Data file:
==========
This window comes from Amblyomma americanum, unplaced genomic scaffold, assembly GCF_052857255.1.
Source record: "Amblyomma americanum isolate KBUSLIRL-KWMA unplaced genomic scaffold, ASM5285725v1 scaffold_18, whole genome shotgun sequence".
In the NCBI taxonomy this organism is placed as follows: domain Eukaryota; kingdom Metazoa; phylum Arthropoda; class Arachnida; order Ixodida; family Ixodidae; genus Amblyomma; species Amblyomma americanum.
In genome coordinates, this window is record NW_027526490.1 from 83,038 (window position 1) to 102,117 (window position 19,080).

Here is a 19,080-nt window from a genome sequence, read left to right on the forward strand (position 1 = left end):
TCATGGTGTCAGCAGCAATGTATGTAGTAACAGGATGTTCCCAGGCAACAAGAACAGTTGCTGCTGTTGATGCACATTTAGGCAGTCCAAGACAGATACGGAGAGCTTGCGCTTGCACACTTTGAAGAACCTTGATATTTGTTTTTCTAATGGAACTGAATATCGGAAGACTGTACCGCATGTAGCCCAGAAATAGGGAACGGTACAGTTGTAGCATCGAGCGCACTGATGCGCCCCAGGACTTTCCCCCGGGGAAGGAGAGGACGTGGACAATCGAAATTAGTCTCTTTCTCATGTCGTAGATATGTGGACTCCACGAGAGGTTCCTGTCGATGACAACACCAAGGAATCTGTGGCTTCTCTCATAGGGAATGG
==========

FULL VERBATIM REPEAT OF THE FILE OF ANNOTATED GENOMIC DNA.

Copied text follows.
This window comes from Amblyomma americanum, unplaced genomic scaffold, assembly GCF_052857255.1.
Source record: "Amblyomma americanum isolate KBUSLIRL-KWMA unplaced genomic scaffold, ASM5285725v1 scaffold_18, whole genome shotgun sequence".
In the NCBI taxonomy this organism is placed as follows: domain Eukaryota; kingdom Metazoa; phylum Arthropoda; class Arachnida; order Ixodida; family Ixodidae; genus Amblyomma; species Amblyomma americanum.
In genome coordinates, this window is record NW_027526490.1 from 83,038 (window position 1) to 102,117 (window position 19,080).

Here is a 19,080-nt window from a genome sequence, read left to right on the forward strand (position 1 = left end):
TCATGGTGTCAGCAGCAATGTATGTAGTAACAGGATGTTCCCAGGCAACAAGAACAGTTGCTGCTGTTGATGCACATTTAGGCAGTCCAAGACAGATACGGAGAGCTTGCGCTTGCACACTTTGAAGAACCTTGATATTTGTTTTTCTAATGGAACTGAATATCGGAAGACTGTACCGCATGTAGCCCAGAAATAGGGAACGGTACAGTTGTAGCATCGAGCGCACTGATGCGCCCCAGGACTTTCCCCCGGGGAAGGAGAGGACGTGGACAATCGAAATTAGTCTCTTTCTCATGTCGTAGATATGTGGACTCCACGAGAGGTTCCTGTCGATGACAACACCAAGGAATCTGTGGCTTCTCTCATAGGGAATGG